The drills themselves have been viewed as a gesture of support to Houthi rebels in Yemen, where Iran is projected by some analysts to enjoy influence similar to what it now has in Lebanon by way of Hezbollah. The drills have also been presented as a gesture of defiance against the West and the presence of non-Iranian foreign influence in the Middle East.
The International Business Times reports that Iranian Naval Chief Rear Admiral Habibollah Sayyari has warned of consequences that might arise as a result of foreign vessels and aircraft refusing to leave the area of the Iranian maneuvers. He described any such refusal as an act of hostility, and thus further justified the American concerns about a future confrontation cited by the Washington Post.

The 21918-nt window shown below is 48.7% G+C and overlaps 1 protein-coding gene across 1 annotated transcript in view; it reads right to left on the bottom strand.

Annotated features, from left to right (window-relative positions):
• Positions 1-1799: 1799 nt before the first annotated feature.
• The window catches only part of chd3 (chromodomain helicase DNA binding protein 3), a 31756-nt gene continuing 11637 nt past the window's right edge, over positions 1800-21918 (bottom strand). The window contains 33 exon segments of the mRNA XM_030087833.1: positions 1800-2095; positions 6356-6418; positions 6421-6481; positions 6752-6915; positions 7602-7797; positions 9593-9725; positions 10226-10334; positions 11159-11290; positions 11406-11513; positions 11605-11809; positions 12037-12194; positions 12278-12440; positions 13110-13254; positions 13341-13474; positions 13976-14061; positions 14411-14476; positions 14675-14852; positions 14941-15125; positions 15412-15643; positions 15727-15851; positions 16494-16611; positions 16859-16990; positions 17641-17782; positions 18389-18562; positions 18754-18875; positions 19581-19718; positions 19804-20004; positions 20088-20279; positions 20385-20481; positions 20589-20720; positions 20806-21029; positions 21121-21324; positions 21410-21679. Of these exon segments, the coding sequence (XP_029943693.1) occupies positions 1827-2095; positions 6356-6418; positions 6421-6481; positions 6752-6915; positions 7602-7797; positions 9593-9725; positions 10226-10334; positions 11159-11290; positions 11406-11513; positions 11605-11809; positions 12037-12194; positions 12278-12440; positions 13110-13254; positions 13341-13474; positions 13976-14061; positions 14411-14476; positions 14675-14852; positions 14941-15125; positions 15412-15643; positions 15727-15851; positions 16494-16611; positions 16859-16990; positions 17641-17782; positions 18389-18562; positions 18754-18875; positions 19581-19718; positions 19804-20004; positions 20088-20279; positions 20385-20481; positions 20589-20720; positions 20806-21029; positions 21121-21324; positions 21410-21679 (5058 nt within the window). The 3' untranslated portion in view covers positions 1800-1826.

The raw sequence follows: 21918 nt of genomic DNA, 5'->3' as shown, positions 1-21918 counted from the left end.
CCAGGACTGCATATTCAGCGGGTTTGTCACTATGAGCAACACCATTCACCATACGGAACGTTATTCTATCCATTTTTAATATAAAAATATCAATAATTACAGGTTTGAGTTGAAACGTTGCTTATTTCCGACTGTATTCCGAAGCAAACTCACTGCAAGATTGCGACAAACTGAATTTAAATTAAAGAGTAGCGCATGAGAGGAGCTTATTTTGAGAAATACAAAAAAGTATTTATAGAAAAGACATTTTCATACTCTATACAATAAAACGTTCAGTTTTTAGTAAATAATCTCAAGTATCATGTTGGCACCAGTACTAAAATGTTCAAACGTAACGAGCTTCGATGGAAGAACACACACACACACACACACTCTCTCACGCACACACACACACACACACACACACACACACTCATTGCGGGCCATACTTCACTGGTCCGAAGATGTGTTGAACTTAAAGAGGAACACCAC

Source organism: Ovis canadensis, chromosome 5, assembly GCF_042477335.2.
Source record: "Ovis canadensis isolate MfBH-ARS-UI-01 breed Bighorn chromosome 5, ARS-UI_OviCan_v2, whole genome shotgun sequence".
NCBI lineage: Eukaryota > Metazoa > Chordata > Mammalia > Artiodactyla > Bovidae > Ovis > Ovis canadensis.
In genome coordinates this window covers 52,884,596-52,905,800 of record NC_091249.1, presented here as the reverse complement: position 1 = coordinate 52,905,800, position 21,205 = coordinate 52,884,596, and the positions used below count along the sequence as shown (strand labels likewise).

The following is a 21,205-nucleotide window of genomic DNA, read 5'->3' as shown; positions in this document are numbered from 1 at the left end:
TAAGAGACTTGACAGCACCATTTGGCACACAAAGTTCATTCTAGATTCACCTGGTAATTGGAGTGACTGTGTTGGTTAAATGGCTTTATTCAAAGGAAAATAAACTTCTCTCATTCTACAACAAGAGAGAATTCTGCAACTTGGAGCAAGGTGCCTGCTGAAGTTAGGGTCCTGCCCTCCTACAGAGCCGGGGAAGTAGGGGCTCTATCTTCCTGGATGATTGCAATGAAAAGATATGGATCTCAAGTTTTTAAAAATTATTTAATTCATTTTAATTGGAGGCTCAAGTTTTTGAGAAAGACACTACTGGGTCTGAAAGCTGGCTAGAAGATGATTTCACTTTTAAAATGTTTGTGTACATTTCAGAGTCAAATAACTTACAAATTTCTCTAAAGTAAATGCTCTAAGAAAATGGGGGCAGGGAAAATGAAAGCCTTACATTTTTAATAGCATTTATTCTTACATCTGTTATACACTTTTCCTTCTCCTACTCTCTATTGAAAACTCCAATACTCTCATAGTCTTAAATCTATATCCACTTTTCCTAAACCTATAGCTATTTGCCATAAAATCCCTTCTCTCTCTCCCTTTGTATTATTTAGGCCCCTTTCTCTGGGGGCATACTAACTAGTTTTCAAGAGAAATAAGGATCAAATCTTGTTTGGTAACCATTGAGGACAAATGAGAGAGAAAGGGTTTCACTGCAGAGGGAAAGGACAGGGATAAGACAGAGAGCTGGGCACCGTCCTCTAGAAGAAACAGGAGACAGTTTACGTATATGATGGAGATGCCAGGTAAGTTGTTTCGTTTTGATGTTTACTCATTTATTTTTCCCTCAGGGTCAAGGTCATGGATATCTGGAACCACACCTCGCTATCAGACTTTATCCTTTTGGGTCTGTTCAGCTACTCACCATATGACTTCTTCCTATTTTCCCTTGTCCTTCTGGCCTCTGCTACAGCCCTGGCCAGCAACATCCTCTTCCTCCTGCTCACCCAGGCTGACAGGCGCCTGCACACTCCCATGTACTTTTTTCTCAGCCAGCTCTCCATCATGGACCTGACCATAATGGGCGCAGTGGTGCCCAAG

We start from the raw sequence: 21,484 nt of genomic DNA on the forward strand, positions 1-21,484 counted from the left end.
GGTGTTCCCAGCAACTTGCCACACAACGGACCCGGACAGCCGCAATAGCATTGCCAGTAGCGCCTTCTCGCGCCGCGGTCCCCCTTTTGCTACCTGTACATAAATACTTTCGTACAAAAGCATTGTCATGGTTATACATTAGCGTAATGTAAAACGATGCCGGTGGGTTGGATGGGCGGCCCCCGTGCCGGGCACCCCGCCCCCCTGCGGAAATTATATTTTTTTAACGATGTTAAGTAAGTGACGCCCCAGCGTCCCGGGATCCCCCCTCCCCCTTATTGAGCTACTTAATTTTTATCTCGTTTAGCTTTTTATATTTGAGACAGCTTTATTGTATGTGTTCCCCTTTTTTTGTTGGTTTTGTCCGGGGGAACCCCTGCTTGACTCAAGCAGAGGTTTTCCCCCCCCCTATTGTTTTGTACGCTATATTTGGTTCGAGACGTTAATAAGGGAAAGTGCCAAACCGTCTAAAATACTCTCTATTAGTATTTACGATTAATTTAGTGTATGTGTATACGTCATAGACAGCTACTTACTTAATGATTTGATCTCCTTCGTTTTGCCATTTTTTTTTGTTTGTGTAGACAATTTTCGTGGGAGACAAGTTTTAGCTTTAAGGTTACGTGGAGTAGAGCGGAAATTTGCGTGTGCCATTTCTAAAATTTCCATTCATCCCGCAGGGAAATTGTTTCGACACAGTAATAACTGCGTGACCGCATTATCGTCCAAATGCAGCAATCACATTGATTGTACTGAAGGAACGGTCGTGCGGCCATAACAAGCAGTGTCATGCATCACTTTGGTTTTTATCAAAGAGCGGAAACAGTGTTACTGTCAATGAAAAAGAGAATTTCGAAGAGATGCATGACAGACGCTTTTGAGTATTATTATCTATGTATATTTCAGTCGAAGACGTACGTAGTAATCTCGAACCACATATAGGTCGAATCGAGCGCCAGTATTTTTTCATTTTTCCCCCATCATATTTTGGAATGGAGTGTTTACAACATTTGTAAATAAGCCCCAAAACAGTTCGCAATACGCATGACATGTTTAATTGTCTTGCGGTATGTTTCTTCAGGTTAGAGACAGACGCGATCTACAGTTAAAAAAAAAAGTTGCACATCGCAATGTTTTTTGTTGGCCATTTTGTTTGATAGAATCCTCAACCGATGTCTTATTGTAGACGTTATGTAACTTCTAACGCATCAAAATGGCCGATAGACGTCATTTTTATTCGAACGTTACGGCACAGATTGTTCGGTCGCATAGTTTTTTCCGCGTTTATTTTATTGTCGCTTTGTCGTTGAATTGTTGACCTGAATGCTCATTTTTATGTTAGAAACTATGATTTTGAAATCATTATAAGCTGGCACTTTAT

But a rather less violent confrontation may be much nearer at hand in light of the shift in power that will take place on January 6 in the US Senate. In an interview with Fox News, Illinois Republican Senator Mark Kirk said that with the new Republican majority it may be possible for new Iran sanctions legislation to acquire strong bipartisan support and overcome the existing threat of a presidential veto.
If this truly turns out to be the case, the Obama administration’s current soft policy toward negotiations over Iran’s nuclear program may be forced to change. And a less conciliatory Congress may also force some confrontation over other issues of Iran policy, including the regime’s expanding influence in Iraq, Lebanon, and beyond.